We believe, moreover, that a rule permitting a downward departure based on post-sentencing rehabilitation makes little legal sense. First, such a rule, in our opinion, contributes to the very disparity in sentencing that the Sentencing Reform Act of 1984 and its subsequent amendments, see 18 U.S.C. 3551-3586, seek to prevent. It creates a situation in which a few lucky defendants, simply because of a legal error in their original sentencing, receive a windfall in the form of a reduced sentence for good behavior in prison. Other defendants, with identical or even superior prison records, would be required to serve the entirety of their original sentence with only the limited good-time credits available under 18 U.S.C. 3624. Permitting a downward departure based on post-sentencing rehabilitation thus seriously undermines the Sentencing Reform Act's goal of "avoiding unwarranted sentencing disparities among defendants with similar records who have been found guilty of similar criminal conduct," see 28 U.S.C. 991(b)(1)(B). Even if this were not the avowed purpose of the Sentencing Reform Act, we would be more than a little reluctant to embrace a rule that depended so heavily on a fortuity for its operation.

In fact, it may well be that the Sentencing Reform Act precludes a sentencing court from considering post-conviction rehabilitation at resentencing. See United States v. Rhodes, 145 F.3d at 1384 (Silberman, J., dissenting). In the Sentencing Reform Act, Congress abolished the parole system and granted statutory authority to the Bureau of Prisons to award limited good-time credits to prisoners who show "exemplary compliance with institutional disciplinary regulations." See 18 U.S.C. 3624(b)(1). In order to determine whether a defendant is eligible for a downward departure for exemplary conduct in prison, a district court must make the very same determination that Congress chose to place within the authority of the Bureau of Prisons. Permitting a downward departure at a resentencing based on post-sentencing rehabilitation thus may interfere with the Bureau of Prisons's statutory power to award good-time credits to prisoners. See United States v. Rhodes, 145 F.3d at 1384 (Silberman, J., dissenting).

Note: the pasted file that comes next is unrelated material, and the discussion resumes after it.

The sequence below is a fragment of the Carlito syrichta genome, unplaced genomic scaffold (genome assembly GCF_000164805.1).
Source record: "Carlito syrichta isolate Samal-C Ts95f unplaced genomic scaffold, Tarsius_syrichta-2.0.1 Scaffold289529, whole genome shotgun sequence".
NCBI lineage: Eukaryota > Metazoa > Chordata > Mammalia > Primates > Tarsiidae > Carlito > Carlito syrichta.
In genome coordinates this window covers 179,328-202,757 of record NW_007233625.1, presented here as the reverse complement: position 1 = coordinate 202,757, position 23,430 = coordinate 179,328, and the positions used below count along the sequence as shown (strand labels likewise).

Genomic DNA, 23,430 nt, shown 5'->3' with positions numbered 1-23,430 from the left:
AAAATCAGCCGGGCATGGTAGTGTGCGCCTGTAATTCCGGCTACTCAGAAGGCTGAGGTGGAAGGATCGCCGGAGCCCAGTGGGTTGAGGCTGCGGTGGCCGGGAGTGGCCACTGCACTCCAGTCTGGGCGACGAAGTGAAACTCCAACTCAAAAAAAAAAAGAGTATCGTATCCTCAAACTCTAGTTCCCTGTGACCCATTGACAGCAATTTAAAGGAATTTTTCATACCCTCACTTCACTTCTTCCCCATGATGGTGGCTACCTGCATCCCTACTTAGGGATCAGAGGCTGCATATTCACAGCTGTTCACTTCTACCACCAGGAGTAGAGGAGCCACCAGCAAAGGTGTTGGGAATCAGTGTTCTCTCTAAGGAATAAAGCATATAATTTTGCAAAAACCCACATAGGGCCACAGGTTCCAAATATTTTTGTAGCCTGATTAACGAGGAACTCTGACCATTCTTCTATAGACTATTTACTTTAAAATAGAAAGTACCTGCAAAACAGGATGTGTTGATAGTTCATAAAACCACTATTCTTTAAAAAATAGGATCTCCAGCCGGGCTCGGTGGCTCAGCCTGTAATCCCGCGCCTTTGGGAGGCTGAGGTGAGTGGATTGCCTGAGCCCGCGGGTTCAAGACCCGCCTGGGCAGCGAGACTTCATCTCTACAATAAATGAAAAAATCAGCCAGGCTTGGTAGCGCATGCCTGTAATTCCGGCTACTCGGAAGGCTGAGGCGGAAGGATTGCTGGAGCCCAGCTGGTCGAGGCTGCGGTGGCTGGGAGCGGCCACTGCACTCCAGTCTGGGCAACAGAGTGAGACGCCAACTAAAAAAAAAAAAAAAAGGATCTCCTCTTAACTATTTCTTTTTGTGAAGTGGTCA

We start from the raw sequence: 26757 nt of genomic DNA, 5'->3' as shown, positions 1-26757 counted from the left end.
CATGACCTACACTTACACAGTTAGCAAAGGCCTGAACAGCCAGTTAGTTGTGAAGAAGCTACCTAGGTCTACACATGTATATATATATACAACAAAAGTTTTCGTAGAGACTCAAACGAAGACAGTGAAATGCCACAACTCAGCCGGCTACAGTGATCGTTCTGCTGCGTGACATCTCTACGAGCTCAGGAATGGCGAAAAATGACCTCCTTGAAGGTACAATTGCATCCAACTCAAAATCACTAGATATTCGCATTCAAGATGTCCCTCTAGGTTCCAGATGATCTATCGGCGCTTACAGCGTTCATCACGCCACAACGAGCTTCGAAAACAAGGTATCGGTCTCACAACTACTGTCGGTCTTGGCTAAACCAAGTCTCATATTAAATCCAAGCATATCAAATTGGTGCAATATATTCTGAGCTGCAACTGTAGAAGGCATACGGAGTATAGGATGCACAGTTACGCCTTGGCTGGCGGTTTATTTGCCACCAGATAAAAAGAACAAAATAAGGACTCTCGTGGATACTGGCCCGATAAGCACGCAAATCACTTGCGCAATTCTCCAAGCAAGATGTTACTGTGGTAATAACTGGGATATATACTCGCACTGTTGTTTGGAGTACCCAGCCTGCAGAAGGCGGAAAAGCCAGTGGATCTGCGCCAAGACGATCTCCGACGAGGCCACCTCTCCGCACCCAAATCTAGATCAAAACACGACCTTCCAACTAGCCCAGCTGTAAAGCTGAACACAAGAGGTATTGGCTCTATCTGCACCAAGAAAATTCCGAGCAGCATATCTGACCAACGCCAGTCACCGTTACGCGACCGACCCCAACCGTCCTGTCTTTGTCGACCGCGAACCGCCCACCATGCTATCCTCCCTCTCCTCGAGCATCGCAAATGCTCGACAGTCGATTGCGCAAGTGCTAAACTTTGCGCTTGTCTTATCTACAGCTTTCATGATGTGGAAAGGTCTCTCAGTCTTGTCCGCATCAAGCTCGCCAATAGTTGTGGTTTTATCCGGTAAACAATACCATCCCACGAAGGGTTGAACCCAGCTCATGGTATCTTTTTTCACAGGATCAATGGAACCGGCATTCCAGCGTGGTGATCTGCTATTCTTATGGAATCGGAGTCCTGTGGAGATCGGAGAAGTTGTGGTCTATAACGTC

Some of our prior decisions set forth what we believe is a sensible rule for determining on what matters a district court may rely in departing from the guidelines at a resentencing. " 'Once a sentence has been vacated or a finding related to sentencing has been reversed and the case has been remanded for resentencing, the district court can hear any relevant evidence on that issue that it could have heard at the first hearing.' " United States v. Behler, 100 F.3d 632, 635 (8th Cir. 1996), cert. denied, 118 S. Ct. 152 (1997), quoting United States v. Cornelius, 968 F.2d 703, 705 (8th Cir. 1992). Therefore, a defendant's rehabilitative efforts up to the time of the original sentencing can and should be considered by the district court at a resentencing. See United States v. Kapitzke, 130 F.3d at 823-24. Rehabilitation that takes place behind the prison walls after the original sentencing, however, is not relevant, since the sentencing court obviously could not have considered it at the time of the original sentencing.

We conclude that because a defendant's post-sentencing rehabilitative conduct cannot be an appropriate basis for a downward departure at a resentencing of that defendant, the district court did not err in refusing to consider Mr. Sims's request for such a departure.

II.
Mr. Sims also appeals from the district court's refusal to grant a continuance so that his newly-retained counsel could prepare for and be involved in the resentencing hearing. After carefully reviewing the transcript of the resentencing hearing, we are satisfied that Mr. Sims was well represented by his appointed counsel, who raised all of the issues that his retained counsel raises on appeal. We conclude therefore that any error in refusing Mr. Sims's request was harmless.

For the foregoing reasons, we affirm the judgment of the district court.

A true copy.

Attest:

CLERK, U.S. COURT OF APPEALS, EIGHTH CIRCUIT.

Footnote

Footnote: 1

The Honorable Jean C. Hamilton, Chief United States District Judge for the Eastern District of Missouri.